Film transports us through space and time, and October 1 does just that. Written by Tunde Babalola and directed by Kunle Afolayan, this films takes place in the three weeks leading up to October 1, 1960, the date of independence for Nigeria. Two young women have been murdered in the small Yoruba town of Akote. Inspector Danladi Wazairi (the amazing Sadiq Daba, who I loved, loved, loved), a commended officer who has climbed the ranks at a cost, and who his British superiors see as a yes man, as well as a brilliant and dedicated detective, is sent in. His instructions are simple. He must find the killer before October 1st.
I wasn’t as enthralled by the mystery as I was by the knotted tensions of power and privilege, reliance and independence. There is tension between the British and Nigerians, as well as real tension between the Yoruba and the Igbo within the small town of Akote. Inspector Danladi Wazairi follows British procedure and protocol and it has real consequences in a tiny town where relationships and social standing truly rule. The police sergeant knows his place and refuses to step out of line as dictated by Akote norms, even though it means being suspended for insubordination.
Pacing took on a languidness, as time slowed in the small town of Akote. The setting is lush and warm, and I reveled in seeing part of the world I dream of one day visiting, and hearing a language new to my ears. The final scene was well worth the wait, as Detective Danladi Wazairi insists his superiors address him not as “Danny Boy” but by his real name. Names matter, and in his proclamation we see him, as well as Nigeria, asserting independence.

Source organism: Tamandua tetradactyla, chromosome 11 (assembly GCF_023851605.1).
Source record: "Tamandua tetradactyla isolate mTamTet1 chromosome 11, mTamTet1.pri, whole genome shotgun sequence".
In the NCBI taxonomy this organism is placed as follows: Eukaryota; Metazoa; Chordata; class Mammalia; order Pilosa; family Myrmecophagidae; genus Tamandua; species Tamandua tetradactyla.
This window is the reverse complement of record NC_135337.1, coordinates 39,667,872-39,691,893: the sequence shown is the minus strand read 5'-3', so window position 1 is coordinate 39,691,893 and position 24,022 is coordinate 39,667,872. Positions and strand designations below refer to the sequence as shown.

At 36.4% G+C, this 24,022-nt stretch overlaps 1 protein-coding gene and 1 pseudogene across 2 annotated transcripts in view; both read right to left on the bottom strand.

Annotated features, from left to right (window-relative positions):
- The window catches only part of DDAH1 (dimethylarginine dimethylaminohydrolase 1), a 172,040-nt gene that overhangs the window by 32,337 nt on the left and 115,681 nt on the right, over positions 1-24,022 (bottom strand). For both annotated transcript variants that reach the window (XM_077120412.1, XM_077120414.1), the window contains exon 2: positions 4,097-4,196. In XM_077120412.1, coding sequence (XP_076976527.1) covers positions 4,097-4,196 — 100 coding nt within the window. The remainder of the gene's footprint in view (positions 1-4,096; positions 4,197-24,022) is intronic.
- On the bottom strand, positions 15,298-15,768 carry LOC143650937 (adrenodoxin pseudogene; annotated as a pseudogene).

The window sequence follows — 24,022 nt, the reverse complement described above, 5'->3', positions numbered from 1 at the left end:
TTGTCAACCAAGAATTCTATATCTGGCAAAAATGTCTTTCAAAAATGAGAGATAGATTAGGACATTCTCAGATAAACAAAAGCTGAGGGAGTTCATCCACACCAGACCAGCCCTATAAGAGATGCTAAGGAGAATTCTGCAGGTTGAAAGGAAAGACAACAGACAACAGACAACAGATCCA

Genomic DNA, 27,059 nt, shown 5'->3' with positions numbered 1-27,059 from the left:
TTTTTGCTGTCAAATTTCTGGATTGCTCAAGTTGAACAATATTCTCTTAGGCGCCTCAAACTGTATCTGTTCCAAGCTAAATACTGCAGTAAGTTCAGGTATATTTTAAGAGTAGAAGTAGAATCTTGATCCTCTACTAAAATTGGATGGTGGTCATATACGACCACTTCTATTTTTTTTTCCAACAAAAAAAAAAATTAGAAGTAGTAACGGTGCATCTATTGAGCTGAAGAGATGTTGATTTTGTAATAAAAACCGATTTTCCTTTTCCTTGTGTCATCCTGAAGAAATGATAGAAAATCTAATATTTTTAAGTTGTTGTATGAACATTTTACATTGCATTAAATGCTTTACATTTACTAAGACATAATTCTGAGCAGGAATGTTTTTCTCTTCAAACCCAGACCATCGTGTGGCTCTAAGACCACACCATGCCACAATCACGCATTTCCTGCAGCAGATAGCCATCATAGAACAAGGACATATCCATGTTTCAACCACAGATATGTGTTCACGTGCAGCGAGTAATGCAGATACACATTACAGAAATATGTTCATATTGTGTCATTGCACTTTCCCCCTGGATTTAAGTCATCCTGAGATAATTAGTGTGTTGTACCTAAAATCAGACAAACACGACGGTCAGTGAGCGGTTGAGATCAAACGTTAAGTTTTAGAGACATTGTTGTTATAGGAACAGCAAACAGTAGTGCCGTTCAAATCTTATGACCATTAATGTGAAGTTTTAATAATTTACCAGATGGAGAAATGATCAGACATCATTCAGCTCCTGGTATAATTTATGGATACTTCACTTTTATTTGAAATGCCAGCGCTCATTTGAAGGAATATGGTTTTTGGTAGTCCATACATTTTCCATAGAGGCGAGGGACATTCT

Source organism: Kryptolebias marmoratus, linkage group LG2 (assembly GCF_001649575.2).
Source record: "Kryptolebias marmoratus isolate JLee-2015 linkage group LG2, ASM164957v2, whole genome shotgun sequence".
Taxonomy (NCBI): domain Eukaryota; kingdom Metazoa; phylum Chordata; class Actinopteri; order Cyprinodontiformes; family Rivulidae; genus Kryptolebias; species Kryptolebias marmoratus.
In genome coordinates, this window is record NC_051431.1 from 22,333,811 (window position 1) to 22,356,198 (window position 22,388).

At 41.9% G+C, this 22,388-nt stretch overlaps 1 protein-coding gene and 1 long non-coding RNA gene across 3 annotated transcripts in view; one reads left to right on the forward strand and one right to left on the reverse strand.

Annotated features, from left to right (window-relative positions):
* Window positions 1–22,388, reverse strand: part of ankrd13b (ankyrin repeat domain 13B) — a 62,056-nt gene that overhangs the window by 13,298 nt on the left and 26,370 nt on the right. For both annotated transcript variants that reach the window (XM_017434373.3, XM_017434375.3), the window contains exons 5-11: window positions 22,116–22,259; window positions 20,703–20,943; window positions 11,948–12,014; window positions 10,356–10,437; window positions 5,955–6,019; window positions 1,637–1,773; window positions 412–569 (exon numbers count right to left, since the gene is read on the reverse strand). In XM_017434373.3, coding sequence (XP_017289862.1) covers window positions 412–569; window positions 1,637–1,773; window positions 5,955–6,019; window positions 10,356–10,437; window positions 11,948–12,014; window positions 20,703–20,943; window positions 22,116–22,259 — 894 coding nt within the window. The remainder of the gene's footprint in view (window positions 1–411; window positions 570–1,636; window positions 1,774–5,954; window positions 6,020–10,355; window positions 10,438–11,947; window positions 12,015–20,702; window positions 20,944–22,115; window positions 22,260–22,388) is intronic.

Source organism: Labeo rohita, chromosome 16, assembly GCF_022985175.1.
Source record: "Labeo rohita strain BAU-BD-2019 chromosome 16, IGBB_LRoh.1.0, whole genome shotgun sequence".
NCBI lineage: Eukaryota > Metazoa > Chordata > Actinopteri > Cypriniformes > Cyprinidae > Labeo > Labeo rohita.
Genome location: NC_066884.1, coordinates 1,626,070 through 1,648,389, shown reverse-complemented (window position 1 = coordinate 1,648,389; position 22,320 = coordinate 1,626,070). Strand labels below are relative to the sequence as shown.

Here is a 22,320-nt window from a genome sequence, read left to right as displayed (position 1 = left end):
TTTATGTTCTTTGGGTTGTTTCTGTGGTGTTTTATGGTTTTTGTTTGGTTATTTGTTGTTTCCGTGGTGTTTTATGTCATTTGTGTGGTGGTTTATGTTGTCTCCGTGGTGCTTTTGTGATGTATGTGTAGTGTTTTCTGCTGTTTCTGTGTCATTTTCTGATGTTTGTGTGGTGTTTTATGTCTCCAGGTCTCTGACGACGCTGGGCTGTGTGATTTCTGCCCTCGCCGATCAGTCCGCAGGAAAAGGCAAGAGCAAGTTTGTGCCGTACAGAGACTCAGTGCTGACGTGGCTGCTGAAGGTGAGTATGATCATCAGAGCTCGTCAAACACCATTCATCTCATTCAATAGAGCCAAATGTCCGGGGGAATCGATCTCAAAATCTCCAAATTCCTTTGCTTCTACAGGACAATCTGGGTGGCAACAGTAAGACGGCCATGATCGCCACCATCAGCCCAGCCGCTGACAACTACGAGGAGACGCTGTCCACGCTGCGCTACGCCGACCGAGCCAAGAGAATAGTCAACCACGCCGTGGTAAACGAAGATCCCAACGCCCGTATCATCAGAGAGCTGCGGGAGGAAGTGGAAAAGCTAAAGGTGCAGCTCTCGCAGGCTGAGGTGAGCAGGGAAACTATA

I connected most with this film as it meditates on pain– how we contain it, submerge it, lash out in it, are twisted and stunted by it, try to ignore it, as well as deal with it, carry it, and allow ourselves to be transformed by it. The detective and the murderer are two sides of a coin, and we watch, in the end as our beloved Detective Wazairi stands straight-backed, ready to shoulder a greater weight, more pain than he had carried a mere month before.